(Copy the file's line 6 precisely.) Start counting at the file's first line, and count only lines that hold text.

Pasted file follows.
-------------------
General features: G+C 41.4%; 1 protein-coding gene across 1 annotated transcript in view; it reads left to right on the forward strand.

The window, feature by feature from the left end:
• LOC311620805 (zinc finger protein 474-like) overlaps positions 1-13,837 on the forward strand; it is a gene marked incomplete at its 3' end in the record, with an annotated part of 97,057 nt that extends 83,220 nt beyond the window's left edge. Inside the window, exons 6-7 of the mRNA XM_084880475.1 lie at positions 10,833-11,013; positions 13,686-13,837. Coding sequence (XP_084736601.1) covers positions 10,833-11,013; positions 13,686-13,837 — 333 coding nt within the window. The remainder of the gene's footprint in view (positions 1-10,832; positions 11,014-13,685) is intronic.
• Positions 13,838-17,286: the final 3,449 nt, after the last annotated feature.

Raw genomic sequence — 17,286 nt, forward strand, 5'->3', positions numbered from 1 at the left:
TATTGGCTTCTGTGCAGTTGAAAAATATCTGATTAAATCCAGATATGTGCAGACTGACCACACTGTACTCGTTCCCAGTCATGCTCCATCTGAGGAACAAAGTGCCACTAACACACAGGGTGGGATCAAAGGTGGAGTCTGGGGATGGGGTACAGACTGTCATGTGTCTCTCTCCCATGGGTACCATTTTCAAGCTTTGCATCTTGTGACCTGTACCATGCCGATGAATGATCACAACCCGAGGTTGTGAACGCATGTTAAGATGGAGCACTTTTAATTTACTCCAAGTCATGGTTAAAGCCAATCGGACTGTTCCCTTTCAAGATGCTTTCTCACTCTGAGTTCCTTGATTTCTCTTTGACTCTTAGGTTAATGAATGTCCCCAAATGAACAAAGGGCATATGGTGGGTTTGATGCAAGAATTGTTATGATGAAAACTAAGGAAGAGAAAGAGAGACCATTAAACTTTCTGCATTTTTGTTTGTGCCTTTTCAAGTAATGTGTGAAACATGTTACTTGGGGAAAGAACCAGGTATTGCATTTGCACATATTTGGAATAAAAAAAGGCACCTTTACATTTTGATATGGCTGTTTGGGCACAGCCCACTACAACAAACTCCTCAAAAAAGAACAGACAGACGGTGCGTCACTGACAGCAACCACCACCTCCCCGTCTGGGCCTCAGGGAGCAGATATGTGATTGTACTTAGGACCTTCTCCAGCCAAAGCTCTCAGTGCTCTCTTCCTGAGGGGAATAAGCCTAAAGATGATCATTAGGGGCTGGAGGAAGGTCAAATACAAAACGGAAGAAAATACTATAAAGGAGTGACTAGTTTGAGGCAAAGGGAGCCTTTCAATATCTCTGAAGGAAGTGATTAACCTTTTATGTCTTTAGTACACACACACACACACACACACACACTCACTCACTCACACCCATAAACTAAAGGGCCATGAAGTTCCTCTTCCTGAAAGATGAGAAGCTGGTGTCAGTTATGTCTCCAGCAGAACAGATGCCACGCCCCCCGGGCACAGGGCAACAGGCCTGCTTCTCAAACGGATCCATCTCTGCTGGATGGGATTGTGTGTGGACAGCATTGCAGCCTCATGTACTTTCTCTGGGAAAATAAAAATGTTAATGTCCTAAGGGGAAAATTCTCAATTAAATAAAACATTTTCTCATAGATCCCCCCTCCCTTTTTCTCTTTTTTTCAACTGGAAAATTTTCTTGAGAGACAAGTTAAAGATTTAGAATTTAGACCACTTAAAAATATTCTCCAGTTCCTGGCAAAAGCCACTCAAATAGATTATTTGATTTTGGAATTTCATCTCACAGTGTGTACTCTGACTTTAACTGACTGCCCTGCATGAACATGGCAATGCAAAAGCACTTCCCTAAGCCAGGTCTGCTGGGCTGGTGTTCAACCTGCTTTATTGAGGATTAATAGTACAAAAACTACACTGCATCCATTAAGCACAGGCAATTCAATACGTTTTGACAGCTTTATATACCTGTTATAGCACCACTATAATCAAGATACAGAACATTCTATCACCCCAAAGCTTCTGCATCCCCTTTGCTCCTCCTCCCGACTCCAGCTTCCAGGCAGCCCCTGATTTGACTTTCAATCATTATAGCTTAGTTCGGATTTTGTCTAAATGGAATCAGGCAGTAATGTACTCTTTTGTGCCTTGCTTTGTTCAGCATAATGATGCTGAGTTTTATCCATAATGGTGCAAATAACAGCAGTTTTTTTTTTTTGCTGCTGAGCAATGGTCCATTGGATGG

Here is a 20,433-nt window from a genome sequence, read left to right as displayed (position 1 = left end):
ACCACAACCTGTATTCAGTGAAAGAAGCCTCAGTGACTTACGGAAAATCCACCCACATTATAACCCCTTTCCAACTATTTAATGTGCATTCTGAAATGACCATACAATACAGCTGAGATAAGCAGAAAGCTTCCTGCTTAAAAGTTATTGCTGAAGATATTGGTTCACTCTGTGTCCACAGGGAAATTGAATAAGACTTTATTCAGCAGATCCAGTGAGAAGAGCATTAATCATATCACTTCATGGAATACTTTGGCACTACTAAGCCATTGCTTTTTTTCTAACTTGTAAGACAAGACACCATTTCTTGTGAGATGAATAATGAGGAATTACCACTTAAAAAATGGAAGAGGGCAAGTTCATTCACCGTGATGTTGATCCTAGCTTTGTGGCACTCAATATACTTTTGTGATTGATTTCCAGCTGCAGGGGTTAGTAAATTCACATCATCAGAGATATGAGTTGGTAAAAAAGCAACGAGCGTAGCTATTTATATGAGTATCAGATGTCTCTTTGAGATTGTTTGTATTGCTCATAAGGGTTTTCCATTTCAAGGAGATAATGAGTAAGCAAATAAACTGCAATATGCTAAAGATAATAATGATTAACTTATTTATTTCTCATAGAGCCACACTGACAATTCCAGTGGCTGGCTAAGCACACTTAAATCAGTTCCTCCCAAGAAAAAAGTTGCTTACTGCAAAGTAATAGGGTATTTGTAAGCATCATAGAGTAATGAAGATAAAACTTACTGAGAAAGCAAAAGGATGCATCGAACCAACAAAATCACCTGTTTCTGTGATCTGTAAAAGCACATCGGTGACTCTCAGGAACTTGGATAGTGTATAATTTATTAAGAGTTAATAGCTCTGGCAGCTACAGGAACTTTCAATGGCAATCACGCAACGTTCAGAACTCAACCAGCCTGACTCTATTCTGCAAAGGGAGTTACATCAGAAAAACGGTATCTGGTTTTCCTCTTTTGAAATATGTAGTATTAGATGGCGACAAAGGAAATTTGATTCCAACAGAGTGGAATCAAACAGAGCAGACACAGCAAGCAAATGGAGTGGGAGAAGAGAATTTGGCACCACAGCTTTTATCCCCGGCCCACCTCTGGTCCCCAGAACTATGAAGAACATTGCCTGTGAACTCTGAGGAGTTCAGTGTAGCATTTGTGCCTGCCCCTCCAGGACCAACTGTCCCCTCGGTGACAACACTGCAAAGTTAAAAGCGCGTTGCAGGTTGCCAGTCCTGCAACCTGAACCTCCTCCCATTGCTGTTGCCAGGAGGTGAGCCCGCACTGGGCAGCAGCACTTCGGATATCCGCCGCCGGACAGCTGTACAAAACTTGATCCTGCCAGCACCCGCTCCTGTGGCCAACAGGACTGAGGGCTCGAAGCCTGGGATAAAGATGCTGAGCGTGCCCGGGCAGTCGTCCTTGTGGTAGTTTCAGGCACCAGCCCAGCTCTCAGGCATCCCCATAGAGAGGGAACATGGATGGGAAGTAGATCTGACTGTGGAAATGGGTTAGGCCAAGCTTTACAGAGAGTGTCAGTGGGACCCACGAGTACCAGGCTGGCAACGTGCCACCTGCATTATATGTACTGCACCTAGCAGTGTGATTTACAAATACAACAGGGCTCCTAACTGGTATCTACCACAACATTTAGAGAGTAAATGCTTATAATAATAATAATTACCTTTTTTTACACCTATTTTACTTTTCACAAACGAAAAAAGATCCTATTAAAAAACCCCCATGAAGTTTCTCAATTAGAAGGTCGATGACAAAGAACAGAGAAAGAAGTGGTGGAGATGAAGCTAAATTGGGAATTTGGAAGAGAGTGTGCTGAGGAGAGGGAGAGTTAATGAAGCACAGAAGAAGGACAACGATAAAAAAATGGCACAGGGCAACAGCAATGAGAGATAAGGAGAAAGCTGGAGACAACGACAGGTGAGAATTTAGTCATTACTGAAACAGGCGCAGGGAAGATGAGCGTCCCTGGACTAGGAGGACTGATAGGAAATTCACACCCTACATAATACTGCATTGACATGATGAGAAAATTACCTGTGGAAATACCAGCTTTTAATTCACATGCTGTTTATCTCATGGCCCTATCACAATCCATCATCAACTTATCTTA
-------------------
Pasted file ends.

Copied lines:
TATTGGCTTCTGTGCAGTTGAAAAATATCTGATTAAATCCAGATATGTGCAGACTGACCACACTGTACTCGTTCCCAGTCATGCTCCATCTGAGGAACAAAGTGCCACTAACACACAGGGTGGGATCAAAGGTGGAGTCTGGGGATGGGGTACAGACTGTCATGTGTCTCTCTCCCATGGGTACCATTTTCAAGCTTTGCATCTTGTGACCTGTACCATGCCGATGAATGATCACAACCCGAGGTTGTGAACGCATGTTAAGATGGAGCACTTTTAATTTACTCCAAGTCATGGTTAAAGCCAATCGGACTGTTCCCTTTCAAGATGCTTTCTCACTCTGAGTTCCTTGATTTCTCTTTGACTCTTAGGTTAATGAATGTCCCCAAATGAACAAAGGGCATATGGTGGGTTTGATGCAAGAATTGTTATGATGAAAACTAAGGAAGAGAAAGAGAGACCATTAAACTTTCTGCATTTTTGTTTGTGCCTTTTCAAGTAATGTGTGAAACATGTTACTTGGGGAAAGAACCAGGTATTGCATTTGCACATATTTGGAATAAAAAAAGGCACCTTTACATTTTGATATGGCTGTTTGGGCACAGCCCACTACAACAAACTCCTCAAAAAAGAACAGACAGACGGTGCGTCACTGACAGCAACCACCACCTCCCCGTCTGGGCCTCAGGGAGCAGATATGTGATTGTACTTAGGACCTTCTCCAGCCAAAGCTCTCAGTGCTCTCTTCCTGAGGGGAATAAGCCTAAAGATGATCATTAGGGGCTGGAGGAAGGTCAAATACAAAACGGAAGAAAATACTATAAAGGAGTGACTAGTTTGAGGCAAAGGGAGCCTTTCAATATCTCTGAAGGAAGTGATTAACCTTTTATGTCTTTAGTACACACACACACACACACACACACACTCACTCACTCACACCCATAAACTAAAGGGCCATGAAGTTCCTCTTCCTGAAAGATGAGAAGCTGGTGTCAGTTATGTCTCCAGCAGAACAGATGCCACGCCCCCCGGGCACAGGGCAACAGGCCTGCTTCTCAAACGGATCCATCTCTGCTGGATGGGATTGTGTGTGGACAGCATTGCAGCCTCATGTACTTTCTCTGGGAAAATAAAAATGTTAATGTCCTAAGGGGAAAATTCTCAATTAAATAAAACATTTTCTCATAGATCCCCCCTCCCTTTTTCTCTTTTTTTCAACTGGAAAATTTTCTTGAGAGACAAGTTAAAGATTTAGAATTTAGACCACTTAAAAATATTCTCCAGTTCCTGGCAAAAGCCACTCAAATAGATTATTTGATTTTGGAATTTCATCTCACAGTGTGTACTCTGACTTTAACTGACTGCCCTGCATGAACATGGCAATGCAAAAGCACTTCCCTAAGCCAGGTCTGCTGGGCTGGTGTTCAACCTGCTTTATTGAGGATTAATAGTACAAAAACTACACTGCATCCATTAAGCACAGGCAATTCAATACGTTTTGACAGCTTTATATACCTGTTATAGCACCACTATAATCAAGATACAGAACATTCTATCACCCCAAAGCTTCTGCATCCCCTTTGCTCCTCCTCCCGACTCCAGCTTCCAGGCAGCCCCTGATTTGACTTTCAATCATTATAGCTTAGTTCGGATTTTGTCTAAATGGAATCAGGCAGTAATGTACTCTTTTGTGCCTTGCTTTGTTCAGCATAATGATGCTGAGTTTTATCCATAATGGTGCAAATAACAGCAGTTTTTTTTTTTTGCTGCTGAGCAATGGTCCATTGGATGG